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Fall City athlete quietly gathering distance wins
FALL CITY - With all of the great student athletes competing at Mount Si High School in various sports, sometimes one can forget that not all Valley athletes compete for Mount Si. Some compete for private school teams, and in the case of this Fall City resident, have equal success on the field and in the classroom.
Jane Larson, a junior at Cedar Park Christian, a 1A school in Bothell, has had a stellar track season. She finished first in both the 1,600- meter and 3,200-meter events at the state 1A girls track meet in Cheney on June 4, and also was part of the winning 4x400-meter relay team at state, as well. In her two individual events, her victories were no contest. In the 1,600, she had a time of 5:04.89 and won by a little more than 12 seconds over a freshman from Okanogan; and in the 3,200, she clocked a time of 11:28.44 and won by more than 30 seconds over a senior from Zillah. Last Saturday, she finished second in an event at a regional meet in Oregon and got a personal-best time of 5:03.94.
Larson also placed first in the Pasco and Lake Washington Invitational meets in the 1,600- and 3,000-meter events, respectively. She won the league title in the 800-, 1,600-, and 3,200-meter events, and was the district champion in the 1,600 and 3,200. In the Pasco 1,600 race, Larson narrowly beat out a runner from Mount Si's Kingco 3A rival Bellevue for the title, and in the 3,200, she finished a strong fourth place.
Running track for a smaller school has its differences, but this year it's not been much different than if she were running for Mount Si.
"Well, we had our biggest track team ever this year with about 50 people. That is probably about the same size of a team as a 2A or 3A school. Competition in a 1A school is higher in some events and lower in some events than in bigger schools. 1A girls distance right now is not as competitive as 3A or 4A. That's one reason I like to do some invitational meets sometimes to run against some of these other girls that aren't in our division," Larson said in an e-mail.
She is also a star cross-country runner, having finished first at league, district and state meets last fall. In one race, she ran a time of 19:01 that earned her a ranking of No. 18 in the overall 2004 girls state rankings by times, and in the state meet she ran a time of 19:14 to grab the crown. She also finished second out of all Washington runners at a Nike-sponsored race in Beaverton, Ore., last fall, as well.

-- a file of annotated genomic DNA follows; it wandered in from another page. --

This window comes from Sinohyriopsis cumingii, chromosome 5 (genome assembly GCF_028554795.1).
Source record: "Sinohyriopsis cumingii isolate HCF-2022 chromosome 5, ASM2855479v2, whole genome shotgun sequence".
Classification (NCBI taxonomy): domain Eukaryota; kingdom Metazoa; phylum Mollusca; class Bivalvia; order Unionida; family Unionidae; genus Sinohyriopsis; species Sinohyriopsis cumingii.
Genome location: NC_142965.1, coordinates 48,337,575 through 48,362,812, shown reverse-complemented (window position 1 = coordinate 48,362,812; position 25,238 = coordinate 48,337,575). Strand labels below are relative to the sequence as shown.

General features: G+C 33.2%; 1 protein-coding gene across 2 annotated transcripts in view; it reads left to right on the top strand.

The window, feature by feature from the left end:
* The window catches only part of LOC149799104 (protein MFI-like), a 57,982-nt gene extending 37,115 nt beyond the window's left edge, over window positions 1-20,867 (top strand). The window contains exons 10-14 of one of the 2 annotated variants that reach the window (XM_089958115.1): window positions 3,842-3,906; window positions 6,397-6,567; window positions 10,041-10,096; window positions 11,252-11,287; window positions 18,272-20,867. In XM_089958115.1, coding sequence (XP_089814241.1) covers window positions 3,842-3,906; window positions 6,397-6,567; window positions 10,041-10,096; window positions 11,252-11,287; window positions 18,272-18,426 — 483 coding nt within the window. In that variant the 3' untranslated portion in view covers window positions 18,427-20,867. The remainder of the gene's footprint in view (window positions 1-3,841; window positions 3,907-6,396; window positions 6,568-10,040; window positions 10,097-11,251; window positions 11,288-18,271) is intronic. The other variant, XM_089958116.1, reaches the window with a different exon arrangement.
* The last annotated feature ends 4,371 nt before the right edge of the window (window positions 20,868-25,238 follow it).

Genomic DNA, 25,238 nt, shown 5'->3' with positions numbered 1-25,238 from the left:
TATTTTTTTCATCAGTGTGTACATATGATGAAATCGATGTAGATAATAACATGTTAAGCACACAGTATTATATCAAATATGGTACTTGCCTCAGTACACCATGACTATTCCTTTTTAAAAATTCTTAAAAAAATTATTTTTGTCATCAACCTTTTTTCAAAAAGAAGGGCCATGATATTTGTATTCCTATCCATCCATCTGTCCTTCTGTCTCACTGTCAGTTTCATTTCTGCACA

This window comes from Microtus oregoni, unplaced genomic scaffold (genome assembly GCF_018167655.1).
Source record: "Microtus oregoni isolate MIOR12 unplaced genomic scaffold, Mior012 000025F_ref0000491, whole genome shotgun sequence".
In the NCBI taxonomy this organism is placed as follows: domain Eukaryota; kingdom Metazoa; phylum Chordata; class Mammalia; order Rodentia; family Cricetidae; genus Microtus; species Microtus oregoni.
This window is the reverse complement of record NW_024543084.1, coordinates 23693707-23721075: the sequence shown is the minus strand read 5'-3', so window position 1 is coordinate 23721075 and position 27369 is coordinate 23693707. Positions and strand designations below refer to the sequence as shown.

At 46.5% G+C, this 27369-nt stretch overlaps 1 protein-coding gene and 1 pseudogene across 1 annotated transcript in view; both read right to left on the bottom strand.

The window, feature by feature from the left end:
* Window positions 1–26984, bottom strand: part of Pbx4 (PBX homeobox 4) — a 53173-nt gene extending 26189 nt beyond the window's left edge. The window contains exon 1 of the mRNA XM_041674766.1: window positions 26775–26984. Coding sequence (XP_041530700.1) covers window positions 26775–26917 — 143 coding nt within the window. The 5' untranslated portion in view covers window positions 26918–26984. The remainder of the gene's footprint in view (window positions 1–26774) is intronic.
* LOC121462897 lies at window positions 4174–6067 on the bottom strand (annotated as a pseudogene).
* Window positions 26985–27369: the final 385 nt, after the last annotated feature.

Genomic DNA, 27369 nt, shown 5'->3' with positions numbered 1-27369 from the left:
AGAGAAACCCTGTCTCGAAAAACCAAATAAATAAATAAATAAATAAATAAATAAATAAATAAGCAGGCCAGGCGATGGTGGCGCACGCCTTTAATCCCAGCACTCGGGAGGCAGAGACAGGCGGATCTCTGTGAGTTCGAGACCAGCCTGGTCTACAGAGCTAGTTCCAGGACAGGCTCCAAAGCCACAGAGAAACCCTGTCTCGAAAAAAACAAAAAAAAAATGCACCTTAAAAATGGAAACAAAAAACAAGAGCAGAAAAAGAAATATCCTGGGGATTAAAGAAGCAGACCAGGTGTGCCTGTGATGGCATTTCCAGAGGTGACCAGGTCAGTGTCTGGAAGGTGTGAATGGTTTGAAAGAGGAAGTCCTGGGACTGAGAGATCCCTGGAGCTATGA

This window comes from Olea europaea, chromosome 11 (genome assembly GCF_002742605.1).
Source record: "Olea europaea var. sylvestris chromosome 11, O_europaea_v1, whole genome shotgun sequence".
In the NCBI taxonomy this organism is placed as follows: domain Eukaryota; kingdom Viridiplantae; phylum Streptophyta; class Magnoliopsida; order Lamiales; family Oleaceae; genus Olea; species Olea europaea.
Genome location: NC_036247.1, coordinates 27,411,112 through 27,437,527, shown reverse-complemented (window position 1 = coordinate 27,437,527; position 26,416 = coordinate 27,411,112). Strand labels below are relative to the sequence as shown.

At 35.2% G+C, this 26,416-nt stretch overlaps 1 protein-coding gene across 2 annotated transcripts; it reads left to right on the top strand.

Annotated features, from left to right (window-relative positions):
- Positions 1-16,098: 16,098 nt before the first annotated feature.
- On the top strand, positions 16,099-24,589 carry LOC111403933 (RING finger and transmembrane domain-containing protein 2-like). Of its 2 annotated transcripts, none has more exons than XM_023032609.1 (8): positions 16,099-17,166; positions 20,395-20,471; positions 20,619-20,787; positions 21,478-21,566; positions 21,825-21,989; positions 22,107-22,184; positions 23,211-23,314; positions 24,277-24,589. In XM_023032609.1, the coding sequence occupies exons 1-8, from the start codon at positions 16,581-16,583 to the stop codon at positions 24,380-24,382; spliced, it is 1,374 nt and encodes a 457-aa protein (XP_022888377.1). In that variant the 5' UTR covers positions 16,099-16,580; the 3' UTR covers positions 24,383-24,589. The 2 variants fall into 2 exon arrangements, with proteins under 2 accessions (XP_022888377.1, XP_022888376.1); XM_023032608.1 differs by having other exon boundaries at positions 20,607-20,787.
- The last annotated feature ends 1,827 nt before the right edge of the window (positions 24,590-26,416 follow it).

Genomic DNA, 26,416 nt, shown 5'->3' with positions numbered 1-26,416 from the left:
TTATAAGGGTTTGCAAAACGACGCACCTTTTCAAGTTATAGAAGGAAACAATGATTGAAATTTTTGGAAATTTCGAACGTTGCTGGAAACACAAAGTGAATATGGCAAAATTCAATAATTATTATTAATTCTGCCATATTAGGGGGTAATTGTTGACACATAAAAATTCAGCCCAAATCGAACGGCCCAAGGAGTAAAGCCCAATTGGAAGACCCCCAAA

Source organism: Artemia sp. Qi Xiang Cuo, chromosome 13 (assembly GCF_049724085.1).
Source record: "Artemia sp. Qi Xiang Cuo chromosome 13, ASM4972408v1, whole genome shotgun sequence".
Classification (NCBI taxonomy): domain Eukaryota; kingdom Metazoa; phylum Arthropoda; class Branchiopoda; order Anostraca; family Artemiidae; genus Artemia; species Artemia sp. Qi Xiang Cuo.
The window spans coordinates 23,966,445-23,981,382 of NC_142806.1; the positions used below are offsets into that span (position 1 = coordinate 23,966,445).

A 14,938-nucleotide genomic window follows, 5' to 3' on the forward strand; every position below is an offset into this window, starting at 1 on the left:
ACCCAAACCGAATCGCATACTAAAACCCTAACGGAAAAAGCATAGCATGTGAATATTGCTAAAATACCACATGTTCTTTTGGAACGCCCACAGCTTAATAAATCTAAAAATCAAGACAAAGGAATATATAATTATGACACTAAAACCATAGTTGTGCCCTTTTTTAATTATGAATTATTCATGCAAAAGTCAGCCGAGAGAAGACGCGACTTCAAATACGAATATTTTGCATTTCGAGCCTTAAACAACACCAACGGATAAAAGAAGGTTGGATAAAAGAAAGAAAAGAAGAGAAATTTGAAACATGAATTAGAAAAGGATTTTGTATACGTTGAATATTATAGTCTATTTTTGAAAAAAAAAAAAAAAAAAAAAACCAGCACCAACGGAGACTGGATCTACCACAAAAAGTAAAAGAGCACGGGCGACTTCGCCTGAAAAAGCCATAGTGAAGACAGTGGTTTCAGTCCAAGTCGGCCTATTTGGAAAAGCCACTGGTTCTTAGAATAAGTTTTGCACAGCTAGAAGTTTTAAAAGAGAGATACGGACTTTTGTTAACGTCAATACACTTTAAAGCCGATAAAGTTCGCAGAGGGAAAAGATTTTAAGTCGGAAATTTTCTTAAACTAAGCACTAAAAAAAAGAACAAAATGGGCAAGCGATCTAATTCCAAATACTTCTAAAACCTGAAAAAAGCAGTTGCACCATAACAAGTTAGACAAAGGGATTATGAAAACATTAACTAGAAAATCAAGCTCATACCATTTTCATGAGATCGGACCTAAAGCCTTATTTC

Not only does she have success on the field, she has it off the field. Larson maintains a strong 3.87 grade point average at her school. Keeping that balance is tough.
"I maintain the balance by focusing every little bit of my time and energy on what I need to get done. I also don't sleep very much," she said.
She enjoys cross country more than track, and there are big differences between the two sports, she said.
"There is a huge difference. Track is just running around in circles on a red oval every day [numerous times if you are a distance runner] and cross country is running in the woods and parks and on trails, The distance of the race [3.1 miles] is longer and requires more effort, but I like it much better than a track," she said.
Larson started running on her own, said her dad, William Larson. "I think Jane really started organized running in seventh- or eighth grade. This was something that she just sort of became interested in and we just facilitated that interest," he said, also by e-mail.
William added that his daughter is very motivated to succeed.
"Jane is totally self motivated. We [her parents] have been privileged to simply stand back and watch her go," he said.
Despite all of this success, which also includes the 2004 Fall City Days run championship, Larson isn't thinking big; in the form of big marathons like Bloomsday in Spokane or the Seattle Marathon.
"I have not really thought about running anything bigger right now. At some point I would like to run a marathon and this summer I will probably run in a few 10 and 5Ks, and definitely hope to defend at Fall City Days," she said.